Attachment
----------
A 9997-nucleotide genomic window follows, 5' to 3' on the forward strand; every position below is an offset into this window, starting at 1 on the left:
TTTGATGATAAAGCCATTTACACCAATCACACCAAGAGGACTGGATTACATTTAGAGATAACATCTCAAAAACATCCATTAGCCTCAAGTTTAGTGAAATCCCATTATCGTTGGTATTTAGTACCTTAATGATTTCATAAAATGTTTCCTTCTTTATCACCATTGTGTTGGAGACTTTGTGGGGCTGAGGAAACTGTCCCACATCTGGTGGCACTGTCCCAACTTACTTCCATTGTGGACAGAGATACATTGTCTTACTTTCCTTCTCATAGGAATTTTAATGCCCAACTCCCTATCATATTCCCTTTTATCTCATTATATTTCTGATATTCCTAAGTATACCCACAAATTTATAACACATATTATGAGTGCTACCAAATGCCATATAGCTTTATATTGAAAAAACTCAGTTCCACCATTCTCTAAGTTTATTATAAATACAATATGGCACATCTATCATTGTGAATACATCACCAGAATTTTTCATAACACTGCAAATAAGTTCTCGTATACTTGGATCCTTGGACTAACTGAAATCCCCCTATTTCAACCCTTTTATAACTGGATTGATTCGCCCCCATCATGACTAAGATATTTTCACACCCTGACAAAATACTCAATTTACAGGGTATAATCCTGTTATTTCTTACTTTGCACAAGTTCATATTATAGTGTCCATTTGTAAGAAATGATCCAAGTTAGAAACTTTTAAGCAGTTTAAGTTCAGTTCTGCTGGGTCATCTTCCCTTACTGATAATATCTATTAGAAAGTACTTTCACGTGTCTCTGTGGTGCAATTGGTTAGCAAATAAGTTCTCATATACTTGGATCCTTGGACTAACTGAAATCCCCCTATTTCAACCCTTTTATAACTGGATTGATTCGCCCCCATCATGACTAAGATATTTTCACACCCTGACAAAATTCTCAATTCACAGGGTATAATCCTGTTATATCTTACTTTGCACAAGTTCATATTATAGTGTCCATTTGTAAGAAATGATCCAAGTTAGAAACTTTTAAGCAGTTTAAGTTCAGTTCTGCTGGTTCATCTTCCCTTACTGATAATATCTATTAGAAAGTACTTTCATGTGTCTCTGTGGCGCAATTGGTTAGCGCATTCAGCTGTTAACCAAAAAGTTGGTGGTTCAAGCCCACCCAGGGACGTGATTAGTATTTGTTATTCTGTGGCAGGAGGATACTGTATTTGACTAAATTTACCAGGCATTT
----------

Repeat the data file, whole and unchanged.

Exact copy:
A 9997-nucleotide genomic window follows, 5' to 3' on the forward strand; every position below is an offset into this window, starting at 1 on the left:
TTTGATGATAAAGCCATTTACACCAATCACACCAAGAGGACTGGATTACATTTAGAGATAACATCTCAAAAACATCCATTAGCCTCAAGTTTAGTGAAATCCCATTATCGTTGGTATTTAGTACCTTAATGATTTCATAAAATGTTTCCTTCTTTATCACCATTGTGTTGGAGACTTTGTGGGGCTGAGGAAACTGTCCCACATCTGGTGGCACTGTCCCAACTTACTTCCATTGTGGACAGAGATACATTGTCTTACTTTCCTTCTCATAGGAATTTTAATGCCCAACTCCCTATCATATTCCCTTTTATCTCATTATATTTCTGATATTCCTAAGTATACCCACAAATTTATAACACATATTATGAGTGCTACCAAATGCCATATAGCTTTATATTGAAAAAACTCAGTTCCACCATTCTCTAAGTTTATTATAAATACAATATGGCACATCTATCATTGTGAATACATCACCAGAATTTTTCATAACACTGCAAATAAGTTCTCGTATACTTGGATCCTTGGACTAACTGAAATCCCCCTATTTCAACCCTTTTATAACTGGATTGATTCGCCCCCATCATGACTAAGATATTTTCACACCCTGACAAAATACTCAATTTACAGGGTATAATCCTGTTATTTCTTACTTTGCACAAGTTCATATTATAGTGTCCATTTGTAAGAAATGATCCAAGTTAGAAACTTTTAAGCAGTTTAAGTTCAGTTCTGCTGGGTCATCTTCCCTTACTGATAATATCTATTAGAAAGTACTTTCACGTGTCTCTGTGGTGCAATTGGTTAGCAAATAAGTTCTCATATACTTGGATCCTTGGACTAACTGAAATCCCCCTATTTCAACCCTTTTATAACTGGATTGATTCGCCCCCATCATGACTAAGATATTTTCACACCCTGACAAAATTCTCAATTCACAGGGTATAATCCTGTTATATCTTACTTTGCACAAGTTCATATTATAGTGTCCATTTGTAAGAAATGATCCAAGTTAGAAACTTTTAAGCAGTTTAAGTTCAGTTCTGCTGGTTCATCTTCCCTTACTGATAATATCTATTAGAAAGTACTTTCATGTGTCTCTGTGGCGCAATTGGTTAGCGCATTCAGCTGTTAACCAAAAAGTTGGTGGTTCAAGCCCACCCAGGGACGTGATTAGTATTTGTTATTCTGTGGCAGGAGGATACTGTATTTGACTAAATTTACCAGGCATTT